If your material is required to remain "Under Quarantine" then it is very important to include in the permit application a request for release of derivatives of your material from Quarantine (if applicable). The recommended wording should be similar to: “Once DNA is extracted we request that the material be released from quarantine as it is no longer replicable or is disarmed.” Note that for certain pathogens the DNA or RNA will not be allowed to be released.

All quarantine material is traced by DAgWRB based on its Quarantine Entry Number (QEN), which can also be called an ‘order number’, 'direction number' or a ‘reference number’. The QEN is issued by DAgWRB at time of import on the DAgWRB Orders/Directions (paperwork arriving with your import and after initial DAgWRB inspection) and is unique for each shipment. DAgWRB consider the QEN to be the most important piece of information for tracing your import material from arrival at the border to full destruction and/or approved treatment. If your material arrives without a QEN it is your responsibility to source it immediately. Check with your courier company or broker or, if that fails, use the airway bill number or flight number as an identifer and contact nationalquarantine.processing@agriculture.gov.au.

All quarantine material must be kept physically separated from non-quarantine material at all times. Physical barriers, labelling, locked and signed storage areas and designated workspace areas are required. All work practices must follow the Australian Standard ASNZS 2243.3 http://www.saiglobal.com/online/autologin.asp.

UQ uses a “Yellow Folder” system for record keeping of quarantine material. For detailed information on this system, attend the UQ Biosafety course “Working with Quarantine Material” and see Section 6.2.1 Training (below). DAgWRB auditors will ask questions about any of your local procedures pertaining to the relevant QAP class criteria and your import permits (especially strict adherence to your conditions) during their audits.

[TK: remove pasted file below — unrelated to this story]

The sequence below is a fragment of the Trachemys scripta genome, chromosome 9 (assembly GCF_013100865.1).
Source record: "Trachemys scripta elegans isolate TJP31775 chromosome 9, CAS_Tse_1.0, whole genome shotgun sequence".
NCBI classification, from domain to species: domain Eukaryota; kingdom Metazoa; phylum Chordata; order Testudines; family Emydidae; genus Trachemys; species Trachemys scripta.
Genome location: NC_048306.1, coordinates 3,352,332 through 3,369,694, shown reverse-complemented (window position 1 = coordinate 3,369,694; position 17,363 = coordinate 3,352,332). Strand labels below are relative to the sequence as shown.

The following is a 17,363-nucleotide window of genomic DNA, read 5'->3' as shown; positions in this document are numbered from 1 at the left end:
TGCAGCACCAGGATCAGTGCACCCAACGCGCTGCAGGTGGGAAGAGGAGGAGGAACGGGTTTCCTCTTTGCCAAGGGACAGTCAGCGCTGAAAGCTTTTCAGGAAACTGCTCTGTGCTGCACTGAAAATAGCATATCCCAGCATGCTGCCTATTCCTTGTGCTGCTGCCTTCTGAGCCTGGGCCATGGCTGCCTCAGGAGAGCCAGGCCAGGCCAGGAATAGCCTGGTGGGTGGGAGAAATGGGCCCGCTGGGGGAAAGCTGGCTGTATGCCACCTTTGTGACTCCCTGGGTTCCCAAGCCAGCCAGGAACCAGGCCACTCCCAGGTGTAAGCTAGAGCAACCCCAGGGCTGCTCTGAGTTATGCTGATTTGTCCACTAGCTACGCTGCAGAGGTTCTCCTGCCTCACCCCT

6.2.1 Training

If you are handling quarantine material, DAgWRB Biosecurity mandates that you MUST complete on-line training entitled “Quarantine Approved Premises for Accredited Persons (Classes 1 - 8)” accessible from http://www.iwgq.com.au. The only exception to this is if you are directly, physically supervised by a Quarantine Accredited Person while handling quarantine material, which means the Quarantine Accredited Person must accompany you at all times. UQ Biosafety recommends you attend the comprehensive, research focussed, internal training entitled “Working with Quarantine Material”, which can be booked through Staff Development see link: https://staffdevelopment.hr.uq.edu.au/course/OBS005. You must ensure you train new staff or students in your specific permit conditions, QAP criteria and local requirements in preparation for audits.

6.2.2 Transfers and transport of quarantine material

You may transfer quarantine material between any nominated QAPs listed on your permit. If the particular QAP you wish to transfer to is not listed on your permit you may apply to have your permit varied through the BICON system OR you can apply for a transfer, or in rare cases a ‘permission’. The transfer application is sent to the relevant DAgWRB issuer of the permit type (ie Animal/Biologicals/Food/Plant etc). The transfer application form is located at http://www.agriculture.gov.au/forms/biosecurityforms. You cannot enact a transfer until you have received documented approval from DAgWRB. Contact UQ Biosafety for more information on transfers.